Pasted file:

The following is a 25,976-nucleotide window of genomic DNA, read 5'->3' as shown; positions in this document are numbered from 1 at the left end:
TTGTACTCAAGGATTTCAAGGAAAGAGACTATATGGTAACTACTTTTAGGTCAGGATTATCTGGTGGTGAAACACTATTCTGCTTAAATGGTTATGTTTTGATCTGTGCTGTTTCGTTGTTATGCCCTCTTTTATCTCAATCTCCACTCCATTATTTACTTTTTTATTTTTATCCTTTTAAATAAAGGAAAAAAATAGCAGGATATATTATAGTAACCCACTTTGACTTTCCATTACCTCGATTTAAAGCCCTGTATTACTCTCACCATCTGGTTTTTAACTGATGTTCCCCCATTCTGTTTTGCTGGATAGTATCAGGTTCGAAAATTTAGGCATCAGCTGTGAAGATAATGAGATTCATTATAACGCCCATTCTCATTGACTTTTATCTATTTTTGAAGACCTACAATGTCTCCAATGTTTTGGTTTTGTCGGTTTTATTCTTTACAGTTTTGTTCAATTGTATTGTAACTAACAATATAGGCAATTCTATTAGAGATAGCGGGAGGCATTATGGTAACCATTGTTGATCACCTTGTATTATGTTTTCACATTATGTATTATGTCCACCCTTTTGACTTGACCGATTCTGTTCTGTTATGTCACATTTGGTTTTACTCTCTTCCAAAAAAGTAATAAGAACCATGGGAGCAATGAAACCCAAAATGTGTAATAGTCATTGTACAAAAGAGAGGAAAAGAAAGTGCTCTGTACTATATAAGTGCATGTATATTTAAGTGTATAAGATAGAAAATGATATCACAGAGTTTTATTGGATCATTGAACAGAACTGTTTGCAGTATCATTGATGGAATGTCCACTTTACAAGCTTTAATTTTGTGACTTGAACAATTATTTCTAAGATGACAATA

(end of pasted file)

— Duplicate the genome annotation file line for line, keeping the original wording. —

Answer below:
The following is a 25,976-nucleotide window of genomic DNA, read 5'->3' as shown; positions in this document are numbered from 1 at the left end:
TTGTACTCAAGGATTTCAAGGAAAGAGACTATATGGTAACTACTTTTAGGTCAGGATTATCTGGTGGTGAAACACTATTCTGCTTAAATGGTTATGTTTTGATCTGTGCTGTTTCGTTGTTATGCCCTCTTTTATCTCAATCTCCACTCCATTATTTACTTTTTTATTTTTATCCTTTTAAATAAAGGAAAAAAATAGCAGGATATATTATAGTAACCCACTTTGACTTTCCATTACCTCGATTTAAAGCCCTGTATTACTCTCACCATCTGGTTTTTAACTGATGTTCCCCCATTCTGTTTTGCTGGATAGTATCAGGTTCGAAAATTTAGGCATCAGCTGTGAAGATAATGAGATTCATTATAACGCCCATTCTCATTGACTTTTATCTATTTTTGAAGACCTACAATGTCTCCAATGTTTTGGTTTTGTCGGTTTTATTCTTTACAGTTTTGTTCAATTGTATTGTAACTAACAATATAGGCAATTCTATTAGAGATAGCGGGAGGCATTATGGTAACCATTGTTGATCACCTTGTATTATGTTTTCACATTATGTATTATGTCCACCCTTTTGACTTGACCGATTCTGTTCTGTTATGTCACATTTGGTTTTACTCTCTTCCAAAAAAGTAATAAGAACCATGGGAGCAATGAAACCCAAAATGTGTAATAGTCATTGTACAAAAGAGAGGAAAAGAAAGTGCTCTGTACTATATAAGTGCATGTATATTTAAGTGTATAAGATAGAAAATGATATCACAGAGTTTTATTGGATCATTGAACAGAACTGTTTGCAGTATCATTGATGGAATGTCCACTTTACAAGCTTTAATTTTGTGACTTGAACAATTATTTCTAAGATGACAATA